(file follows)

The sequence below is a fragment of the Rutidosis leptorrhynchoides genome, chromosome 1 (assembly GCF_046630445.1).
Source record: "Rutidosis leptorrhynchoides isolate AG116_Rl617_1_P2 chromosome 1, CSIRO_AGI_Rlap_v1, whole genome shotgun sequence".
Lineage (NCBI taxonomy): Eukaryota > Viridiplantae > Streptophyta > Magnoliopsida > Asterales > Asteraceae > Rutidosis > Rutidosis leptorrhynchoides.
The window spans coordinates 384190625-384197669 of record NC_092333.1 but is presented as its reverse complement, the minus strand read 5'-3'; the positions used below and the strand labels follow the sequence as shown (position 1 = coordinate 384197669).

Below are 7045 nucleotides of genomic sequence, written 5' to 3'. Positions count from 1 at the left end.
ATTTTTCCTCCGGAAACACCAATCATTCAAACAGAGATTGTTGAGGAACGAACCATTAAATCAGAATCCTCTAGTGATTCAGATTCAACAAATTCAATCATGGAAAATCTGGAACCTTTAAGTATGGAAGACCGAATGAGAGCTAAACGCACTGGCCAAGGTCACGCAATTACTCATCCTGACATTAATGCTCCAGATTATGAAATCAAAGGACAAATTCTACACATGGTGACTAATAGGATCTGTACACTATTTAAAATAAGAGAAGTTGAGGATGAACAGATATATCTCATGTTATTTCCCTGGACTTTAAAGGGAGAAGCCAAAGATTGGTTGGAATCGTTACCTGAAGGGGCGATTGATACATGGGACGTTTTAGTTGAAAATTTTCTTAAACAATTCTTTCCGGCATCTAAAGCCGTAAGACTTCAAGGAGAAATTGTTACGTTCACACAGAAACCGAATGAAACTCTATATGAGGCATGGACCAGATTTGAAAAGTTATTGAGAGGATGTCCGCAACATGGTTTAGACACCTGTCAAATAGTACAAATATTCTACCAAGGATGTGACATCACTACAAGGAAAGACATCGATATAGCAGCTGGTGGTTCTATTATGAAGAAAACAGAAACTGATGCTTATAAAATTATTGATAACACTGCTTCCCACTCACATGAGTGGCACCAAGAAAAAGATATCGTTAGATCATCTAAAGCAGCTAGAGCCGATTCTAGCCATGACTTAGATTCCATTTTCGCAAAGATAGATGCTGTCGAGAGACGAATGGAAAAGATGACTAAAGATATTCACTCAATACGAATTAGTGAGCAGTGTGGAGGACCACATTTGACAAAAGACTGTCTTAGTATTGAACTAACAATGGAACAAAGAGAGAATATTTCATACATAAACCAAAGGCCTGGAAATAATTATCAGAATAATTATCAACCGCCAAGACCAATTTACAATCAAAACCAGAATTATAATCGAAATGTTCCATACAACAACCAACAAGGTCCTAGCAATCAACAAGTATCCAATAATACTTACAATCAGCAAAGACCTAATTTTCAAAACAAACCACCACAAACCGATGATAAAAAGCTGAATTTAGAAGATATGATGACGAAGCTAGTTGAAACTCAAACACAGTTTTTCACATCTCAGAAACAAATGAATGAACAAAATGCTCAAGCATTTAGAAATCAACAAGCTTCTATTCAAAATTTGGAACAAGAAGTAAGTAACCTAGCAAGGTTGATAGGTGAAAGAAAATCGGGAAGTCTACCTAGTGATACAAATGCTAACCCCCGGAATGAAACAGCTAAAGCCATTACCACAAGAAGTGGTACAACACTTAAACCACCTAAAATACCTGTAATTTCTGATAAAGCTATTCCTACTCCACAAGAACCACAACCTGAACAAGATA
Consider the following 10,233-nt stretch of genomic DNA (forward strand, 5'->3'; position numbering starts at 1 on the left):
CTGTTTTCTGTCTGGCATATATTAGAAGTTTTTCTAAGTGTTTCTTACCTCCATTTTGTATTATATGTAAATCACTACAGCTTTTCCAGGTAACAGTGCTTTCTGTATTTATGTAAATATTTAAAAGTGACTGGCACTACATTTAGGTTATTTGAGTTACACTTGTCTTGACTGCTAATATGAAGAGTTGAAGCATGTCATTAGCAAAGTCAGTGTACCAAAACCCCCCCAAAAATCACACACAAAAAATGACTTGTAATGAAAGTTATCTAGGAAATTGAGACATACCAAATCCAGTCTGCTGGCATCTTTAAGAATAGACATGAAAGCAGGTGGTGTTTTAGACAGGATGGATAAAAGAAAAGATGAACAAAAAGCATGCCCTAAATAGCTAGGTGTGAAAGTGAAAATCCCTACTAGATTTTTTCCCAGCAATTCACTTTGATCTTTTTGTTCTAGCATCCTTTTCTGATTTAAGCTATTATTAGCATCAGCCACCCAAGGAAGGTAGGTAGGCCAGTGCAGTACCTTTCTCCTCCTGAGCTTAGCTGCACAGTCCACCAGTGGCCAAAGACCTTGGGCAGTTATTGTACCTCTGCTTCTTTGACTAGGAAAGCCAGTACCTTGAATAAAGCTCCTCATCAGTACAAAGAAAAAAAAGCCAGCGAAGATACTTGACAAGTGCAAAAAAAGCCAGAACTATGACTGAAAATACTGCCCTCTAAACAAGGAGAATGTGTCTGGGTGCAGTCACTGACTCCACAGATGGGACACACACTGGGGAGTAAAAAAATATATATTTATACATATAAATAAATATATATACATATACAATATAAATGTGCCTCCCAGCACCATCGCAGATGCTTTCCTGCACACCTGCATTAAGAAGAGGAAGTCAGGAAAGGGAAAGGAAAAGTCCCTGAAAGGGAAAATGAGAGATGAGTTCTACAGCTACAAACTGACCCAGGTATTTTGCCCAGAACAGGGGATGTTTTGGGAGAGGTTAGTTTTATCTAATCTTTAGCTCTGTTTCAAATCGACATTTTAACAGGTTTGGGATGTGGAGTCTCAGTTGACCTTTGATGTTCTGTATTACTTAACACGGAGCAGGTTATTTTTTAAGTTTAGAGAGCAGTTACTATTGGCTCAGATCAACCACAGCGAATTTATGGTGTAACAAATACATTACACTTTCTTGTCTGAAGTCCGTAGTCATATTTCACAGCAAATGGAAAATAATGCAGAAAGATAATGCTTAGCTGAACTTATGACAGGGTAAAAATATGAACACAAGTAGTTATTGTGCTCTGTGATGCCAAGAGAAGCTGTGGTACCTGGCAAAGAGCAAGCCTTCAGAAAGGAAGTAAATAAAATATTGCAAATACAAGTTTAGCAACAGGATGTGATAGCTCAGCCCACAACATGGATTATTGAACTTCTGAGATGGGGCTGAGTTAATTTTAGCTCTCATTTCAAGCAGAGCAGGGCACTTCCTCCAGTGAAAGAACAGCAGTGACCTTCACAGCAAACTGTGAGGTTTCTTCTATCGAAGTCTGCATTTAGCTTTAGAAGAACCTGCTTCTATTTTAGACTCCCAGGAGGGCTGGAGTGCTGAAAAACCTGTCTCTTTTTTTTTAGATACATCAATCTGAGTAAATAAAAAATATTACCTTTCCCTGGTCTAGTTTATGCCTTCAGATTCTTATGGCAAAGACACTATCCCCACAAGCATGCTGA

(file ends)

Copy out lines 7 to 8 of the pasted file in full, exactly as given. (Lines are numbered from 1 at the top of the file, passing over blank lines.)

Consider the following 10,233-nt stretch of genomic DNA (forward strand, 5'->3'; position numbering starts at 1 on the left):
CTGTTTTCTGTCTGGCATATATTAGAAGTTTTTCTAAGTGTTTCTTACCTCCATTTTGTATTATATGTAAATCACTACAGCTTTTCCAGGTAACAGTGCTTTCTGTATTTATGTAAATATTTAAAAGTGACTGGCACTACATTTAGGTTATTTGAGTTACACTTGTCTTGACTGCTAATATGAAGAGTTGAAGCATGTCATTAGCAAAGTCAGTGTACCAAAACCCCCCCAAAAATCACACACAAAAAATGACTTGTAATGAAAGTTATCTAGGAAATTGAGACATACCAAATCCAGTCTGCTGGCATCTTTAAGAATAGACATGAAAGCAGGTGGTGTTTTAGACAGGATGGATAAAAGAAAAGATGAACAAAAAGCATGCCCTAAATAGCTAGGTGTGAAAGTGAAAATCCCTACTAGATTTTTTCCCAGCAATTCACTTTGATCTTTTTGTTCTAGCATCCTTTTCTGATTTAAGCTATTATTAGCATCAGCCACCCAAGGAAGGTAGGTAGGCCAGTGCAGTACCTTTCTCCTCCTGAGCTTAGCTGCACAGTCCACCAGTGGCCAAAGACCTTGGGCAGTTATTGTACCTCTGCTTCTTTGACTAGGAAAGCCAGTACCTTGAATAAAGCTCCTCATCAGTACAAAGAAAAAAAAGCCAGCGAAGATACTTGACAAGTGCAAAAAAAGCCAGAACTATGACTGAAAATACTGCCCTCTAAACAAGGAGAATGTGTCTGGGTGCAGTCACTGACTCCACAGATGGGACACACACTGGGGAGTAAAAAAATATATATTTATACATATAAATAAATATATATACATATACAATATAAATGTGCCTCCCAGCACCATCGCAGATGCTTTCCTGCACACCTGCATTAAGAAGAGGAAGTCAGGAAAGGGAAAGGAAAAGTCCCTGAAAGGGAAAATGAGAGATGAGTTCTACAGCTACAAACTGACCCAGGTATTTTGCCCAGAACAGGGGATGTTTTGGGAGAGGTTAGTTTTATCTAATCTTTAGCTCTGTTTCAAATCGACATTTTAACAGGTTTGGGATGTGGAGTCTCAGTTGACCTTTGATGTTCTGTATTACTTAACACGGAGCAGGTTATTTTTTAAGTTTAGAGAGCAGTTACTATTGGCTCAGATCAACCACAGCGAATTTATGGTGTAACAAATACATTACACTTTCTTGTCTGAAGTCCGTAGTCATATTTCACAGCAAATGGAAAATAATGCAGAAAGATAATGCTTAGCTGAACTTATGACAGGGTAAAAATATGAACACAAGTAGTTATTGTGCTCTGTGATGCCAAGAGAAGCTGTGGTACCTGGCAAAGAGCAAGCCTTCAGAAAGGAAGTAAATAAAATATTGCAAATACAAGTTTAGCAACAGGATGTGATAGCTCAGCCCACAACATGGATTATTGAACTTCTGAGATGGGGCTGAGTTAATTTTAGCTCTCATTTCAAGCAGAGCAGGGCACTTCCTCCAGTGAAAGAACAGCAGTGACCTTCACAGCAAACTGTGAGGTTTCTTCTATCGAAGTCTGCATTTAGCTTTAGAAGAACCTGCTTCTATTTTAGACTCCCAGGAGGGCTGGAGTGCTGAAAAACCTGTCTCTTTTTTTTTAGATACATCAATCTGAGTAAATAAAAAATATTACCTTTCCCTGGTCTAGTTTATGCCTTCAGATTCTTATGGCAAAGACACTATCCCCACAAGCATGCTGA